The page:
The measurement device may further comprise computer executable code containing a calibration algorithm, which relates measured values of detected glucose to blood glucose values. For example, the algorithm may be a multi-point algorithm, which is typically valid for about 30 days or longer. For example, the algorithm may necessitate the performance of multiple capillary blood glucose measurements (e.g., blood sticks) with simultaneous patch measurements over about a one day to about a three day period. This could be accomplished using a separate dedicated blood glucose meter provided with the measurement device described herein, which comprises a wireless (or other suitable) link to the measurement device. In this way, an automated data transfer procedure is established, and user errors in data input may be minimized.

Once a statistically significant number of paired data points have been acquired having a sufficient range of values (e.g., covering changes in blood glucose of about 200 mg/dl), a calibration curve may be generated, which relates the measured sweat glucose to blood glucose. Patients can perform periodic calibrations checks with single blood glucose measurements, or total recalibrations as desirable or necessary.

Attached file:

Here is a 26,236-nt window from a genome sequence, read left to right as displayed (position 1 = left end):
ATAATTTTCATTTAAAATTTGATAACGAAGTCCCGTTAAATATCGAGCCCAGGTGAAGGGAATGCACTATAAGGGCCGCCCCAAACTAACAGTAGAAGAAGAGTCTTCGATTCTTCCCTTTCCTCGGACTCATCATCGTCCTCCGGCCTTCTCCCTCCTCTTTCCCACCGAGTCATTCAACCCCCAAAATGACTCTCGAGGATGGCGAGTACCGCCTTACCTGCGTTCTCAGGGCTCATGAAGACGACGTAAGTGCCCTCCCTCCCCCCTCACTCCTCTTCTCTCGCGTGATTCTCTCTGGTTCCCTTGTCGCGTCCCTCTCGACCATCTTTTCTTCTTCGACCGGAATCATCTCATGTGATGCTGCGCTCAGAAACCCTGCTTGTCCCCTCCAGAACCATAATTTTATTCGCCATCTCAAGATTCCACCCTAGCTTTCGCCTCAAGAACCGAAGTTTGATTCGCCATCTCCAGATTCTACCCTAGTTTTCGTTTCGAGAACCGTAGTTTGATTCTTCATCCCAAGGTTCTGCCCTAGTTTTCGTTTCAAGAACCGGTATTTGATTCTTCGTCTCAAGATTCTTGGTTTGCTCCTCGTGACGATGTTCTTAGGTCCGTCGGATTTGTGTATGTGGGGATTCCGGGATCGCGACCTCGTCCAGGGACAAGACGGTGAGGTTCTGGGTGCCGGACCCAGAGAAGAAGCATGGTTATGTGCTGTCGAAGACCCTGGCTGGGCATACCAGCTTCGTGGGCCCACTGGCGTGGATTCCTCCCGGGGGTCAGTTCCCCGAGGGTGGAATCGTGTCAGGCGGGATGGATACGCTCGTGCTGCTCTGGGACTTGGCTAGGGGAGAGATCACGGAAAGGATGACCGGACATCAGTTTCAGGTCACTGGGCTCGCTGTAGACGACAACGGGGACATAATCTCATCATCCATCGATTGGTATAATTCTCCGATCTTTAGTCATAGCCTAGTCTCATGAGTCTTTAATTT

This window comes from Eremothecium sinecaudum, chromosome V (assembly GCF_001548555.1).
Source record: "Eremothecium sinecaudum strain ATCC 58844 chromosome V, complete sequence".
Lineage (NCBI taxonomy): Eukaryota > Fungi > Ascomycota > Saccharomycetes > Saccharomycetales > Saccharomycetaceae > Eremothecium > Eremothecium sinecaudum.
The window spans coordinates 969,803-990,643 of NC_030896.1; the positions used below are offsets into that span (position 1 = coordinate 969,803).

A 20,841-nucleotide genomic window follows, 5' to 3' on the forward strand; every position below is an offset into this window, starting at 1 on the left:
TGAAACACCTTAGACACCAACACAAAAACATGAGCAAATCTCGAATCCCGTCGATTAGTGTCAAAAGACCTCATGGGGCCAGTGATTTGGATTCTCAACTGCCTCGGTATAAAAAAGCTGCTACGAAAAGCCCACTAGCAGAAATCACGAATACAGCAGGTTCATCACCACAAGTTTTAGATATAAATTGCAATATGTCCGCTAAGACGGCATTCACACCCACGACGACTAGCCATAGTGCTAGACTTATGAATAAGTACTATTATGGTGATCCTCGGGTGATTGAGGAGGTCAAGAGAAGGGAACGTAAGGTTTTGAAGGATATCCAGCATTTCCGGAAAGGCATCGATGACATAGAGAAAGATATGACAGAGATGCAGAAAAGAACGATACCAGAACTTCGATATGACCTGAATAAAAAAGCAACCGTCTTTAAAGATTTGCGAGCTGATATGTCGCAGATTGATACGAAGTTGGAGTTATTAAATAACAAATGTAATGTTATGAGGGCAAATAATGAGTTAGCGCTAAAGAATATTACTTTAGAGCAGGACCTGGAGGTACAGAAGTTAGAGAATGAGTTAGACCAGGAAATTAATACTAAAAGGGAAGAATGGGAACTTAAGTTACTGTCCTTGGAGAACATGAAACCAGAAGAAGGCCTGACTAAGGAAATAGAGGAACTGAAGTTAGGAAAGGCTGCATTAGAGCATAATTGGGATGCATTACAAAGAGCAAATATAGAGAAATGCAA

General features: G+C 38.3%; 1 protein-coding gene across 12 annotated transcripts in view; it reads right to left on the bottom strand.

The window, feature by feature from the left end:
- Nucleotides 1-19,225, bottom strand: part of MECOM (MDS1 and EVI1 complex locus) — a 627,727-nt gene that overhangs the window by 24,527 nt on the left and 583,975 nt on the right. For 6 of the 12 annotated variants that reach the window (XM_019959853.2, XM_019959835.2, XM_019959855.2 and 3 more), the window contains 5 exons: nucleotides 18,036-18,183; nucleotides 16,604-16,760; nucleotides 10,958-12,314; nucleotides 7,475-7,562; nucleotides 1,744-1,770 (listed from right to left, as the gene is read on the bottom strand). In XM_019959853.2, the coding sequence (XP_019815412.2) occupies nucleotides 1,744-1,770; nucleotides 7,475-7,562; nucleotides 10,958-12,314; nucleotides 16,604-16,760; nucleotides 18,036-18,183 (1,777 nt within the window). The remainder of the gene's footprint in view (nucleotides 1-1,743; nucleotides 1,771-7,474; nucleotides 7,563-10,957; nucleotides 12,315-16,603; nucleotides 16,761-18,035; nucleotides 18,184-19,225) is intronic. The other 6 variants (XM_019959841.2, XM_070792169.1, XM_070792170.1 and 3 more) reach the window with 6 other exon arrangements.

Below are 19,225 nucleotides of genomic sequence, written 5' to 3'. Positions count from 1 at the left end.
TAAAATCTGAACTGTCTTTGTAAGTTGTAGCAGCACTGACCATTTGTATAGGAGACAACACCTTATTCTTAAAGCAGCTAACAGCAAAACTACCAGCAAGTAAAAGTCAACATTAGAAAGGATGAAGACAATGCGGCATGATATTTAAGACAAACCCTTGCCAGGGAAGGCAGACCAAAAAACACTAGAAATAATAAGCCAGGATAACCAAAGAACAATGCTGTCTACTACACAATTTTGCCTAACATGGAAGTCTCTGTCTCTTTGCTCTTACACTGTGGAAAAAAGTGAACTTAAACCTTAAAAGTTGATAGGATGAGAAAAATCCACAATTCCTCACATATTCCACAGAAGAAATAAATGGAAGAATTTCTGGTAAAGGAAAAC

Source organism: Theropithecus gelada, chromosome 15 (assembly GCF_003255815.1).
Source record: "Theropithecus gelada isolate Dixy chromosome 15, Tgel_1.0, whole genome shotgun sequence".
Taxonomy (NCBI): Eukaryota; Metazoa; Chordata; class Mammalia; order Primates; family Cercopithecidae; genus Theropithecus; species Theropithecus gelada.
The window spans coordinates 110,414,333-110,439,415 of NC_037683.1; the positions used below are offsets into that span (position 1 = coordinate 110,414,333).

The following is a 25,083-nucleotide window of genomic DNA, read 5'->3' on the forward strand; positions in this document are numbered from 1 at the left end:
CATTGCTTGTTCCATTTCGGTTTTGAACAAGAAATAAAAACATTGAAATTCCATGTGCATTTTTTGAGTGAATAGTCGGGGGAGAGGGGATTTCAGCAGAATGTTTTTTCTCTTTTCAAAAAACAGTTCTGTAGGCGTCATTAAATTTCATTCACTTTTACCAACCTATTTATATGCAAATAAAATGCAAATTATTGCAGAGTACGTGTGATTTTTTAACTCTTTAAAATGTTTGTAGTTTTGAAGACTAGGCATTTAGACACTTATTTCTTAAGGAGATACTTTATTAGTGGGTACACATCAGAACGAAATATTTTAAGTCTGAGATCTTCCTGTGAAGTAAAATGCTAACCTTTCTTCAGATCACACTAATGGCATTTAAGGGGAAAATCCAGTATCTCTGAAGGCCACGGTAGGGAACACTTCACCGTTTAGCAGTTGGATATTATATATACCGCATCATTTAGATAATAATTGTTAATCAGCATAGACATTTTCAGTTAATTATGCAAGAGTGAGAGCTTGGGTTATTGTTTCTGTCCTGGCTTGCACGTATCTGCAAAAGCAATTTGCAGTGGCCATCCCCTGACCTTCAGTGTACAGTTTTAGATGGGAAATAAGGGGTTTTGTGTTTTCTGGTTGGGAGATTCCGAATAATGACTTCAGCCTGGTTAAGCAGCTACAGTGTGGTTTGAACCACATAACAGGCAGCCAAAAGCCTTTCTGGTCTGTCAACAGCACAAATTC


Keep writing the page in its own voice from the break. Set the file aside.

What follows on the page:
The measurement device may also comprise a memory for saving readings and the like. The measurement device typically comprises a processor configured to access the memory and execute computer executable code stored therein. It should be understood that the measurement device may include other hardware such as an application specific integrated circuit (ASIC). In addition, the measurement device may include a link (wireless, cable, and the like) to a computer. In this way, stored data may be transferred from the measurement device to the computer, for later analysis, etc. The measurement device may further comprise various buttons, to control the various functions of the device and to power the device on and off when necessary.